Now, that’s not to say that that’s the right solution for everyone. There are curves, and there are plenty of outliers, especially when you get to the 30 day mark. What we’re saying is that we see this pattern, broadly.
Dane Golden: Could you talk … Matt, you’ve spoken about before, and not necessarily this time, but some of the things I see, because I work with brand channels a bit. And by that, I mean, sometimes B to Bs, sometimes B to Cs. And sometimes they’re posting a ton of videos, great great frequency, but they seem like they’re sort of locked in at a very low number of views, and sometimes the views get worse, the more videos they post. You’ve spoken about, in the past, about how, if your video gets somehow below average, future videos on that channel, maybe on a totally different topic, are generally gonna do worse. Is that, am I saying that correctly?
Matt Gielen: Excuse me. Yes, generally speaking. In Reverse Engineering the YouTube Algorithm 2, which was based on the Google paper, Deep Neural Networks for YouTube Recommendations, and in the presentation I give to Vidcon, essentially what you’re discussing is a concept of collaborative filtering, or essentially just individual user preference. What ends up happening is, let’s say you have a channel that has like, 10,000 subscribers, and you’ve been posting regularly, once or twice a week, and all of a sudden, you start uploading 10, 15, 20 videos a week. Well, of those 10,000 subscribers, if you were getting 5,000 of them to watch every video you put up, and all of a sudden, there starts to be tens and twenties, and hundreds of videos going up, that they can’t watch, but YouTube is still recommending those videos to them, essentially over time, with the machine learning going on at YouTube, empowering the algorithm, they’re going to stop serving those videos to people that have not expressed an interest, through viewership, your videos. That’s essentially the potential outcome of just increasing the frequency of posts, without increasing the value of video, or at least keeping the value of the video the same, to the audience.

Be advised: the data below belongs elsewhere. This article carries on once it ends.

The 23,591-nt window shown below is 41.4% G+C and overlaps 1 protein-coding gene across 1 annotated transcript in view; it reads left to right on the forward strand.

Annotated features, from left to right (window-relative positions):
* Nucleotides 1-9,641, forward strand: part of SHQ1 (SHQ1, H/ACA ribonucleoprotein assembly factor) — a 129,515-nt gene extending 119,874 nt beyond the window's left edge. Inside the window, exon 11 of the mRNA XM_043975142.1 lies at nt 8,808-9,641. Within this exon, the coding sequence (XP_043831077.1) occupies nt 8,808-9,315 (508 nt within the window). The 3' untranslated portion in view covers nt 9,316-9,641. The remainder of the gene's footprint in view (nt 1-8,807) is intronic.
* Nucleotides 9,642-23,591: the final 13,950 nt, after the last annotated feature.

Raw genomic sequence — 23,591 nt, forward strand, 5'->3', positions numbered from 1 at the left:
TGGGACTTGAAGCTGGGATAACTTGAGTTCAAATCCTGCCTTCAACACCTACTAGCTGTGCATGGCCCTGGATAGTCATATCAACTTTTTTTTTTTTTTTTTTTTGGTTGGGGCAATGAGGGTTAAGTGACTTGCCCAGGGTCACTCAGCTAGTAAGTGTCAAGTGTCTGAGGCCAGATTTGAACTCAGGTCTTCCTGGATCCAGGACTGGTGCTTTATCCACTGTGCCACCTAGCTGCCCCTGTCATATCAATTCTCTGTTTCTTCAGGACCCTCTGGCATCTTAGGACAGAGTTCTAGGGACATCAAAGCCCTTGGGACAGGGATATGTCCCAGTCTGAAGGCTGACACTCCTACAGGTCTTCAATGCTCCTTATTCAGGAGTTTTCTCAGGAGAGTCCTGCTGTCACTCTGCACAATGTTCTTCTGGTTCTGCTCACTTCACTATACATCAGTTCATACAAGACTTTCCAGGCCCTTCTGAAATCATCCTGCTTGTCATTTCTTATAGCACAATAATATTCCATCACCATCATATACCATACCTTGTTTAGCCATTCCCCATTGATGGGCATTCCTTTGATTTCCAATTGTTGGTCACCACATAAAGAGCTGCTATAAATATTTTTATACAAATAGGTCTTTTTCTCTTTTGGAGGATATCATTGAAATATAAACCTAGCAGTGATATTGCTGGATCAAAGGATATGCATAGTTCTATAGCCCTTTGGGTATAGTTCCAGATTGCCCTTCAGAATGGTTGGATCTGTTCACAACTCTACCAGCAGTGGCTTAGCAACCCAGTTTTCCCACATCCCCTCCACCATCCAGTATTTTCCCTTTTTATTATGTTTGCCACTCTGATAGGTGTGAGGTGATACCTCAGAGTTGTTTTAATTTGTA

Dane Golden: Would you rank the value … Would you just say the value in this case is simply, the audience has determined they want to watch it for a significant duration? Would that be a good shorthand of saying what would be value, in this situation?
Matt Gielen: Potentially. It’s that, combined with their click through rate on your videos, and how that compares in relation to other videos on that topic, and how that compares in relation to other videos, not on that topic, that YouTube thinks that person might be interested in.
Dane Golden: But, in short though, a poorly watched video, can it affect future videos?
Matt Gielen: Potentially. I think we’re seeing less of that, generally, across YouTube, where, let’s say you have B content strategy, where you upload behind the scenes, or this and that. We’re seeing that have far less of an impact on viewership than it used to have. And what it does mean, is that YouTube is getting better, I think, better at categorizing videos, and showing potential videos to your subscribers, that they’ve shown an interest in, a particular series or something like that, and other ones that they’ve shown they’re not interesting in, not showing them those videos.